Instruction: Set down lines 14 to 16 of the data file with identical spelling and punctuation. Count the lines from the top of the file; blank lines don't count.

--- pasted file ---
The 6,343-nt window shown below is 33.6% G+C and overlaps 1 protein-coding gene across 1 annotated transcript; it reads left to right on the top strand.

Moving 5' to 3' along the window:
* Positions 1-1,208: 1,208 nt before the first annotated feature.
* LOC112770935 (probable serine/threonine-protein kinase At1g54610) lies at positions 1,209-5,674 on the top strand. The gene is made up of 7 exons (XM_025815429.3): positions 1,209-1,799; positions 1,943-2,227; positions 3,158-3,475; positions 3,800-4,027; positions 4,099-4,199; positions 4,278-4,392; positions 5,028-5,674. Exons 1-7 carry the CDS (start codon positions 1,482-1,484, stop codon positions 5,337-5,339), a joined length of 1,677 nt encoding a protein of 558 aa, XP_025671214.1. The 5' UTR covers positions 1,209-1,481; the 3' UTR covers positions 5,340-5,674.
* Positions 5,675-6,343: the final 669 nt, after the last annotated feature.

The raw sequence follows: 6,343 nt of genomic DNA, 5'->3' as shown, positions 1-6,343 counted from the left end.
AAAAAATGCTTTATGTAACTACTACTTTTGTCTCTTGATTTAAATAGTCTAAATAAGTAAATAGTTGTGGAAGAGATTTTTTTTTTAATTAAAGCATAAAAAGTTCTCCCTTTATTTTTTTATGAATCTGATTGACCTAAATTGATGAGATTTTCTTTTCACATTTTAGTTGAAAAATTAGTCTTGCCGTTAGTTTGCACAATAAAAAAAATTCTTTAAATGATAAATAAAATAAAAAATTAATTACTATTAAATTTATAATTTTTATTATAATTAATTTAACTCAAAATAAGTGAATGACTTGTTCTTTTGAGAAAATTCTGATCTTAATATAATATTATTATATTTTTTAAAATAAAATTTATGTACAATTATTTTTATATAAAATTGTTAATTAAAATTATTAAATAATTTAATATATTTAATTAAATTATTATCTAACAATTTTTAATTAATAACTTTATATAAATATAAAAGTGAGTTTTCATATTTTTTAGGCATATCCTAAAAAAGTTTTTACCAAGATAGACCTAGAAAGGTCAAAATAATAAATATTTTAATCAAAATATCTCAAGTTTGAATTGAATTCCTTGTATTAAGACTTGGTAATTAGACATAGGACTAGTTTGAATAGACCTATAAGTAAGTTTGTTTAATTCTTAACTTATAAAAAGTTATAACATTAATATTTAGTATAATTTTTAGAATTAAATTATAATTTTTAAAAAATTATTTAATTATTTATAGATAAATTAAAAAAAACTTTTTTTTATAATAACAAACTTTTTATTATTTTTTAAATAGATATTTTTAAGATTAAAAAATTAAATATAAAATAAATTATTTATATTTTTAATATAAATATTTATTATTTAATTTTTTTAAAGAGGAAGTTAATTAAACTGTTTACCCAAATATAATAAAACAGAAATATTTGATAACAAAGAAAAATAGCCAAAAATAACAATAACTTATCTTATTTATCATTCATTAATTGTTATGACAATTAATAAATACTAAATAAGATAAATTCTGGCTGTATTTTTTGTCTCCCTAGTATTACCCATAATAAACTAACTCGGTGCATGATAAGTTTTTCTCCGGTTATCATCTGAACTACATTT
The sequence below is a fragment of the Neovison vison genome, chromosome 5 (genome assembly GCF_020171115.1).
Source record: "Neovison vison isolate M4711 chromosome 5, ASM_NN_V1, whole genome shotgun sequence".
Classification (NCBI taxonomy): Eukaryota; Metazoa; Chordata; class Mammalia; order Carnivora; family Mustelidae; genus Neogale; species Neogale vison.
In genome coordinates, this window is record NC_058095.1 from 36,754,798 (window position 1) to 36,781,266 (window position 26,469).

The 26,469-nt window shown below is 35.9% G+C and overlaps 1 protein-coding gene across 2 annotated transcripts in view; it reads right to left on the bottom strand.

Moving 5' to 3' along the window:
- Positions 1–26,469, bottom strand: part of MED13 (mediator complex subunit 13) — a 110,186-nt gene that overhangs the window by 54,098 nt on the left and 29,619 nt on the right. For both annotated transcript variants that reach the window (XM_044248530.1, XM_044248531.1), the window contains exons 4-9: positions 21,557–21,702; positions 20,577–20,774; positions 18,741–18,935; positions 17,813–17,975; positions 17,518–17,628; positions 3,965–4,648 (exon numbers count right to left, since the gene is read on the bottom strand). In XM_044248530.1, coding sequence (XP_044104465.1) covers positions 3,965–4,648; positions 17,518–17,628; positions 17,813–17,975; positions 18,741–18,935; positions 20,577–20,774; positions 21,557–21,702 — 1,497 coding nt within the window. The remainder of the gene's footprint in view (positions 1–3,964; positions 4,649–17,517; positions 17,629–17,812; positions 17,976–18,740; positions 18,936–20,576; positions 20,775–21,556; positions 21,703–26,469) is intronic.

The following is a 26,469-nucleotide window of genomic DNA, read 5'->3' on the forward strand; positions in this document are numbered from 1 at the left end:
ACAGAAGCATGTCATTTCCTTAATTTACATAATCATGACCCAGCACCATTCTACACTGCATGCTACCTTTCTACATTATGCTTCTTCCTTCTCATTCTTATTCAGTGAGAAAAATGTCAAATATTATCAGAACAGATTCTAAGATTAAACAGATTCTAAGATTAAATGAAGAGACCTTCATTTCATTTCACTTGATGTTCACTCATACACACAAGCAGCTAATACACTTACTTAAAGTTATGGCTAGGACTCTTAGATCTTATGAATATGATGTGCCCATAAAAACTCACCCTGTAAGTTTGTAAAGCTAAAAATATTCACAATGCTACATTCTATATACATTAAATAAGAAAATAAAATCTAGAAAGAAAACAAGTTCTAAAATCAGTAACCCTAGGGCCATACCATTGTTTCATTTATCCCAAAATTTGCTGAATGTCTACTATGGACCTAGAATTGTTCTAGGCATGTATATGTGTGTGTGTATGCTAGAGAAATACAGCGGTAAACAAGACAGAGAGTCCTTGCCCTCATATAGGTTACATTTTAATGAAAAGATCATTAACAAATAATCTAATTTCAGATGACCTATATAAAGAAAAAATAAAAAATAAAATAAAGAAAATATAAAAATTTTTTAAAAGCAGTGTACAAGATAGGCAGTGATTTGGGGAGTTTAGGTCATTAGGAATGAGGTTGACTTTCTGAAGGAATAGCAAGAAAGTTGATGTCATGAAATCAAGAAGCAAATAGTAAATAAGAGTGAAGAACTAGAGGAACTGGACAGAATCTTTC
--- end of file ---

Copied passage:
- Positions 1–26,469, bottom strand: part of MED13 (mediator complex subunit 13) — a 110,186-nt gene that overhangs the window by 54,098 nt on the left and 29,619 nt on the right. For both annotated transcript variants that reach the window (XM_044248530.1, XM_044248531.1), the window contains exons 4-9: positions 21,557–21,702; positions 20,577–20,774; positions 18,741–18,935; positions 17,813–17,975; positions 17,518–17,628; positions 3,965–4,648 (exon numbers count right to left, since the gene is read on the bottom strand). In XM_044248530.1, coding sequence (XP_044104465.1) covers positions 3,965–4,648; positions 17,518–17,628; positions 17,813–17,975; positions 18,741–18,935; positions 20,577–20,774; positions 21,557–21,702 — 1,497 coding nt within the window. The remainder of the gene's footprint in view (positions 1–3,964; positions 4,649–17,517; positions 17,629–17,812; positions 17,976–18,740; positions 18,936–20,576; positions 20,775–21,556; positions 21,703–26,469) is intronic.

The following is a 26,469-nucleotide window of genomic DNA, read 5'->3' on the forward strand; positions in this document are numbered from 1 at the left end:
ACAGAAGCATGTCATTTCCTTAATTTACATAATCATGACCCAGCACCATTCTACACTGCATGCTACCTTTCTACATTATGCTTCTTCCTTCTCATTCTTATTCAGTGAGAAAAATGTCAAATATTATCAGAACAGATTCTAAGATTAAACAGATTCTAAGATTAAATGAAGAGACCTTCATTTCATTTCACTTGATGTTCACTCATACACACAAGCAGCTAATACACTTACTTAAAGTTATGGCTAGGACTCTTAGATCTTATGAATATGATGTGCCCATAAAAACTCACCCTGTAAGTTTGTAAAGCTAAAAATATTCACAATGCTACATTCTATATACATTAAATAAGAAAATAAAATCTAGAAAGAAAACAAGTTCTAAAATCAGTAACCCTAGGGCCATACCATTGTTTCATTTATCCCAAAATTTGCTGAATGTCTACTATGGACCTAGAATTGTTCTAGGCATGTATATGTGTGTGTGTATGCTAGAGAAATACAGCGGTAAACAAGACAGAGAGTCCTTGCCCTCATATAGGTTACATTTTAATGAAAAGATCATTAACAAATAATCTAATTTCAGATGACCTATATAAAGAAAAAATAAAAAATAAAATAAAGAAAATATAAAAATTTTTTAAAAGCAGTGTACAAGATAGGCAGTGATTTGGGGAGTTTAGGTCATTAGGAATGAGGTTGACTTTCTGAAGGAATAGCAAGAAAGTTGATGTCATGAAATCAAGAAGCAAATAGTAAATAAGAGTGAAGAACTAGAGGAACTGGACAGAATCTTTC